Publications by authors named "Susan Redline"

650 Publications

Physical activity, sedentary behavior, and incidence of obstructive sleep apnea in three prospective US cohorts.

Eur Respir J 2021 Jul 21. Epub 2021 Jul 21.

Channing Division of Network Medicine, Brigham and Women's Hospital and Harvard Medical School, Boston, Massachusetts, USA.

Reduced physical activity and increased sedentary behavior may independently contribute to development of obstructive sleep apnea (OSA) through increased adiposity, inflammation, insulin resistance and body fluid retention. However, epidemiologic evidence remains sparse, and is primarily limited to cross-sectional studies.We prospectively followed 50 332 women from the Nurses' Health Study (2002-2012), 68 265 women from the Nurses' Health Study II (1995-2013), and 19 320 men from the Health Professionals Follow-up Study (1996-2012). Recreational physical activity (quantified by metabolic equivalent of task [MET]-hours/week) and sitting time spent watching TV and at work/away from home were assessed by questionnaires every 2-4 years. Physician-diagnosed OSA was identified by validated self-report. Cox models were used to estimate hazard ratios (HRs) and 95% confidence intervals (CIs) for OSA incidence associated with physical activity and sedentary behavior.During 2 004 663 person-years of follow-up, we documented 8733 incident OSA cases. After adjusting for potential confounders, the pooled HR for OSA comparing participants with ≥36.0 <6.0 MET-hours/week of physical activity was 0.46 (95% CI: 0.43, 0.50; p<0.001). Compared with participants spending <4.0 h/week sitting watching TV, the multivariable-adjusted HR (95% CI) was 1.78 (1.60, 1.98) for participants spending ≥28.0 h/week (p<0.001). The comparable HR (95% CI) was 1.49 (1.38, 1.62) for sitting hours at work/away from home (p<0.001). With additional adjustment for several metabolic factors including BMI and waist circumference, the associations with physical activity and sitting hours at work/away from home were attenuated but remained significant (p<0.001), whereas the association with sitting hours watching TV was no longer statistically significant (p=0.18).Higher levels of physical activity and fewer sedentary hours were associated with lower OSA incidence. The potential mediating role of metabolic factors in the association between sedentary behavior and OSA incidence may depend on type of sedentary behavior. Our results suggest that promoting an active lifestyle may reduce OSA incidence.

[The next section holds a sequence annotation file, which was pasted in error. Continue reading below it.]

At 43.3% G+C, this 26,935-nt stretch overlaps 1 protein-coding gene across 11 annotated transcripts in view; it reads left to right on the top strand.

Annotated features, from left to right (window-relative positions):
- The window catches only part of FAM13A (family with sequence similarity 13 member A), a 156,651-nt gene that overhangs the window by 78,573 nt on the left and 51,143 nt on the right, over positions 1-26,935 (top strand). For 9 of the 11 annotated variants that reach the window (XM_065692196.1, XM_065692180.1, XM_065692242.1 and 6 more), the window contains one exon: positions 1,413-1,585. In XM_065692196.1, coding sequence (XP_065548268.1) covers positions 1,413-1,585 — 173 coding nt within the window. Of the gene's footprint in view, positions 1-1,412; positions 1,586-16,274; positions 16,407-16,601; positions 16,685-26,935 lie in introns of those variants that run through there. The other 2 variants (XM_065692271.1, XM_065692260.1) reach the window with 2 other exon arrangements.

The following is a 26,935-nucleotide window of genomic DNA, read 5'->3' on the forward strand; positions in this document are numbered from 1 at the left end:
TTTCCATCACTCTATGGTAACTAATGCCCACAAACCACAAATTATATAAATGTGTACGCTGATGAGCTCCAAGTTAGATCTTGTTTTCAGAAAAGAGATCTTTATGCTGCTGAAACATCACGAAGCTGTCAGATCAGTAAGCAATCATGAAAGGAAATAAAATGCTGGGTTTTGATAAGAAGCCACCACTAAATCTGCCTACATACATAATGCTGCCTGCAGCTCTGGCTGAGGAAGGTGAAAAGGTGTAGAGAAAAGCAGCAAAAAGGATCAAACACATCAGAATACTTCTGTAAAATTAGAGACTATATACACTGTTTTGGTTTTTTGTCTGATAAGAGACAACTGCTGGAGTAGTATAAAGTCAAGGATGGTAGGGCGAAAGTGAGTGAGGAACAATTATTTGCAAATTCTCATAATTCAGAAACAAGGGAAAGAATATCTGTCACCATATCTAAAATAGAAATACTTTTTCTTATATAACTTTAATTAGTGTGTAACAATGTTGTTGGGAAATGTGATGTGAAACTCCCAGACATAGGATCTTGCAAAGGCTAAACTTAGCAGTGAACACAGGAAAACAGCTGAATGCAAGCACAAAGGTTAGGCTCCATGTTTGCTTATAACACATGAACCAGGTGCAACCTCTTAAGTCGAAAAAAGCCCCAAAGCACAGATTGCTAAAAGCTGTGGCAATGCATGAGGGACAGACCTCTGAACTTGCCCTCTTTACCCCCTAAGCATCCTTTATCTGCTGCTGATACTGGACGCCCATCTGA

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http://dx.doi.org/10.1183/13993003.00606-2021DOI Listing
July 2021

Perceived Home Sleep Environment: Associations of Household-level Factors and In-bed Behaviors with Actigraphy-based Sleep Duration and Continuity in the Jackson Heart Sleep Study.

Sleep 2021 Jul 20. Epub 2021 Jul 20.

Division of Sleep and Circadian Disorders, Brigham and Women's Hospital, Boston MA USA.

Study Objectives: In an older African-American sample (n=231) we tested associations of the household environment and in-bed behaviors with sleep duration, efficiency, and wakefulness after sleep onset (WASO).